Recognizing, educating, and advocating for dyslexic students
- A language-based learning problem
- A life-long challenge
- Present across all socioeconomic levels
- Diagnosable before a child begins to read
- Best addressed through early intervention
Dyslexia is not:
- Seeing things backwards
- Reversing letters and numbers
- A visual problem
- A sign of low intelligence or slow development
- Caused by a lack of motivation
- More likely to affect boys than girls
- Fixed (or even addressed) by repeating a grade
- Self-correcting with time
- Responsive to standard reading instruction
Basic Patterns of dyslexia (different / higher-level way of getting to the “strengths and challenges” point):
- Oral Expression – average or above
- Listening Comprehension – average or above
- Basic Reading Skills
- Phonemic awareness – low/primary indicator
- Phonics, word structure and word recognition – low/primary indicator
- Reading Fluency – low/primary indicator
- Reading Comprehension – may be low due to secondary effects of reading basic skills and fluency
- Written Expression –
- Average or above in concepts
- Low in spelling & syntax, primary indicators
- Mathematics Calculation – may be low
- Mathematics Problem Solving – usually average or above
IMAGINE if leaving STRUGGLING READERS behind in our classrooms means leaving our future VISIONARIES and INNOVATORS behind!
- Dyslexia is a persistent (never outgrown), often misunderstood neurological learning challenge affecting 1 in 5 individuals.
- R.E.A.D.S. premise is that if we recognize the dyslexic students in our community early on (the greatest clues are in pre-k and kindergarten) and we provide these students with appropriate Orton-Gillingham based instruction right away, then we are preserving the potential of our future innovators.
- Why? Dyslexia isn’t just a barrier to learning; the brain actually processes and stores information differently, predisposing individuals to important abilities as well as the well-known challenges. It is a tradeoff, a paradox for sure! But when the world’s entrepreneurs are 5 times more likely to be dyslexic, we should take note!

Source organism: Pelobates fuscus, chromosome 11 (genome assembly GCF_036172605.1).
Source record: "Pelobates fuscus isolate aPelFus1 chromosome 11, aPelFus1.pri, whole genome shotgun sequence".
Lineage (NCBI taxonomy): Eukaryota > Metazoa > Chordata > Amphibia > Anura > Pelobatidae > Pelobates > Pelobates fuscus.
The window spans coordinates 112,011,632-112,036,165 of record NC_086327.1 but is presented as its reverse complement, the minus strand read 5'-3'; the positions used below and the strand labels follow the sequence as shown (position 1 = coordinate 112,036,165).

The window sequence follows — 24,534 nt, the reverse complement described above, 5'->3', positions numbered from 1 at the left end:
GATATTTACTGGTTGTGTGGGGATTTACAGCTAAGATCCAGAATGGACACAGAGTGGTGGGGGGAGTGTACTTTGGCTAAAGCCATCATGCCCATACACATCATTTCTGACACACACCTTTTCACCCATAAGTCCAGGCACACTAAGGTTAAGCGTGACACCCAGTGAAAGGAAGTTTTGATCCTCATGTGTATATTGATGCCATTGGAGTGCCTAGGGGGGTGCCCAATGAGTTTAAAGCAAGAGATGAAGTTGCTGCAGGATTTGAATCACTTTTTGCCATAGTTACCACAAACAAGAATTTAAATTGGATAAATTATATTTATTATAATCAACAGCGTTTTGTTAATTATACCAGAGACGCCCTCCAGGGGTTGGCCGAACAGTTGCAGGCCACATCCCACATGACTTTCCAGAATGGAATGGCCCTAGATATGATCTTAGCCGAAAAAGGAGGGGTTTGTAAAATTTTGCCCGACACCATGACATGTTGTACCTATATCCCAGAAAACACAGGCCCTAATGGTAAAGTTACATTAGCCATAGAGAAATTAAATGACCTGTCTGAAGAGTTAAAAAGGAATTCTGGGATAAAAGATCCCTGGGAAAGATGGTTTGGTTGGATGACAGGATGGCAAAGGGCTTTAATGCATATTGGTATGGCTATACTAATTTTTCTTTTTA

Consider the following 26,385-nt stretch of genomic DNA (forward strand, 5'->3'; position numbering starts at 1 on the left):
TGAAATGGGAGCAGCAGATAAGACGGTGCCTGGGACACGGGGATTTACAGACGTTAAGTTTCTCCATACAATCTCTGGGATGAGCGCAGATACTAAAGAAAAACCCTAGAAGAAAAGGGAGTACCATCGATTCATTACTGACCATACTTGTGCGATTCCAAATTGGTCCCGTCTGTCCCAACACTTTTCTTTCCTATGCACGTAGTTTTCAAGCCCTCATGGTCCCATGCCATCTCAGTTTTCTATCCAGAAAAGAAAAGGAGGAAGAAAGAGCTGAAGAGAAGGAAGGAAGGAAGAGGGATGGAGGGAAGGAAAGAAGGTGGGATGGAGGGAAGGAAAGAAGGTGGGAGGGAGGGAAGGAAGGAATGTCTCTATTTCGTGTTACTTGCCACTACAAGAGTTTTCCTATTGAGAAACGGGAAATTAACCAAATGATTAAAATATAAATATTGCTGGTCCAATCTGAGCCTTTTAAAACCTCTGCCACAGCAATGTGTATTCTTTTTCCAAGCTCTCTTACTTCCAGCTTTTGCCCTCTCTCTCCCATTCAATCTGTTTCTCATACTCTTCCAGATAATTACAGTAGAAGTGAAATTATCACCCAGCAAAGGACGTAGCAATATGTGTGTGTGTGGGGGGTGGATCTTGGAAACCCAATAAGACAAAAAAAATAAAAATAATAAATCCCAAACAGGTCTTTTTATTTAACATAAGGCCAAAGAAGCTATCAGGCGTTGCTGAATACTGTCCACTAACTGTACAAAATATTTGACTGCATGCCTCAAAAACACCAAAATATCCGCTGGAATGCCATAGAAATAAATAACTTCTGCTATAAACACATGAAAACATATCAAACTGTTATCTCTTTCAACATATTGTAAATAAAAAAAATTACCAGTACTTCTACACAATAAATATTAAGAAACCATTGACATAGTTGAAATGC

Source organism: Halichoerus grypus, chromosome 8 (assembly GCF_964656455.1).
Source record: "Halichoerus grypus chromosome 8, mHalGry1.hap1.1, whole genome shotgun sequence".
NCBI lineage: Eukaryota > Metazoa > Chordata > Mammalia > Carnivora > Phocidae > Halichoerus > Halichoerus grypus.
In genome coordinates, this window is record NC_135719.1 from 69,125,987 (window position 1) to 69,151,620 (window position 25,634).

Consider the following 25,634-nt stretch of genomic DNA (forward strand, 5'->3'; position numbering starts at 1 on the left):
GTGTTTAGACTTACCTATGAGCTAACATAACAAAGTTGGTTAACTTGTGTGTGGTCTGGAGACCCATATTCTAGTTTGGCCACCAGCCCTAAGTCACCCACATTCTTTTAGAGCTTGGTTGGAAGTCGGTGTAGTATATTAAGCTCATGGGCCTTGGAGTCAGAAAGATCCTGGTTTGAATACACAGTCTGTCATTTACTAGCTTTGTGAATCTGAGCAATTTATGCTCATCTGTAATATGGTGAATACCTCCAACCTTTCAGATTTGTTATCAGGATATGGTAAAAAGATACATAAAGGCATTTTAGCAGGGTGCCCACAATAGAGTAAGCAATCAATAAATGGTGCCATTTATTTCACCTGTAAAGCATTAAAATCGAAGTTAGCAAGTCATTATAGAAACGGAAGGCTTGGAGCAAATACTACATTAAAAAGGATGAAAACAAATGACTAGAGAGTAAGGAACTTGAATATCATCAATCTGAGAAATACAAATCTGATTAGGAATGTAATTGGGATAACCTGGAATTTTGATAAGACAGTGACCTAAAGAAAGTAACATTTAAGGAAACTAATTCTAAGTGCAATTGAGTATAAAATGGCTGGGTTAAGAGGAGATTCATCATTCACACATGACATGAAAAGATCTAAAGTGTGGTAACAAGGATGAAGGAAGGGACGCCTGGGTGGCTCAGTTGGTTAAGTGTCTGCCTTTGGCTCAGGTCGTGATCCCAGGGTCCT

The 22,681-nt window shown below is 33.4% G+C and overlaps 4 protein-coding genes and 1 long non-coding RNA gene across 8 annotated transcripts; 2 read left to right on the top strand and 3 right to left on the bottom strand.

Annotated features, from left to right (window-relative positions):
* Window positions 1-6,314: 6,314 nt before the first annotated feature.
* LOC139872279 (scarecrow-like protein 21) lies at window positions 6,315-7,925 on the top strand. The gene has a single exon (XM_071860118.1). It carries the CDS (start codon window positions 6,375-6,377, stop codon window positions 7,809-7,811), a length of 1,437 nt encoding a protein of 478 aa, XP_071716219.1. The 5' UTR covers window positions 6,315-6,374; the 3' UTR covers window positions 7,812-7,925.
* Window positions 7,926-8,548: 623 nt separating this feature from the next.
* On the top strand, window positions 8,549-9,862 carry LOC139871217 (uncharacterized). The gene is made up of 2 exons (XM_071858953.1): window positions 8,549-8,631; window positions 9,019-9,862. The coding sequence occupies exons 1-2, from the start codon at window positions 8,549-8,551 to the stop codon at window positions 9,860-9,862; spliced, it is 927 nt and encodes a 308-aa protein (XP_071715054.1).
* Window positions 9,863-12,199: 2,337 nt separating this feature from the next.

- "Dyslexia is not a disease to have and to be cured of, but a way of thinking and learning. Often it's a gifted mind waiting to be found and taught." --Gerard Sagmiller, Dyslexia My Life (Link to Dyslexia fact page)
Did you know that...
- Of the 1 in 5 people who have dyslexia, half of these cases are severe enough that the individual will not read at grade level without deliberate intervention?
- Only two teaching methods have been shown to be effective at teaching dyslexics to read and that neither of these are used prevalently in our schools?
- Indiana is one of a small shrinking number of states that does not recognize dyslexia as a disability?
- “Even in high school students, phonemic awareness was the best predictor of the ability to read words accurately and quickly.” (Overcoming Dyslexia, Sally Shaywitz, M.D.) This early clue can be observed in preschool and kindergarten!?
- Many of the challenges dyslexics experience result from a difference in how the brain is wired for LANGUAGE; it is not a vision issue?
Individuals with dyslexia, have these patterns of strengths...
- Material reasoning involving three-dimensional spatial reasoning, and mechanical ability;
- Interconnected reasoning where dyslexics see things others miss, spot connections between various forms of information, and what they see or hear always reminds them of something else;
- Narrative strengths where dyslexics use “scene-based”, episodic memory recalling their personal experiences vividly, illustrations become their way of remembering information and they produce this imagery through film, illustrations, art, creative writing, and story telling; and
- Dynamic reasoning strengths where spotting unusual connections in data is the norm. These individuals make predictions, use their intuition, have excellent oral communication, and engage the help of others.
Individuals with dyslexia exhibit some of these known challenges...
- Phonemic awareness (rhyming, alliteration, blending, substitutions);
- Pulling out the right word, math fact, spelling or producing names under pressure;
- Rote memorization of facts;
- Rapid word retrieval;
- Handwriting and written expression;
- Vocabulary (may understand the function but has difficulty recalling the word);
- Misnaming objects (a result of confusing the sounds in language, not a lack of knowledge, ex. recalling volcano instead of tornado);
- Working memory (ability to keep information in the mind); and
- Sequencing and telling time.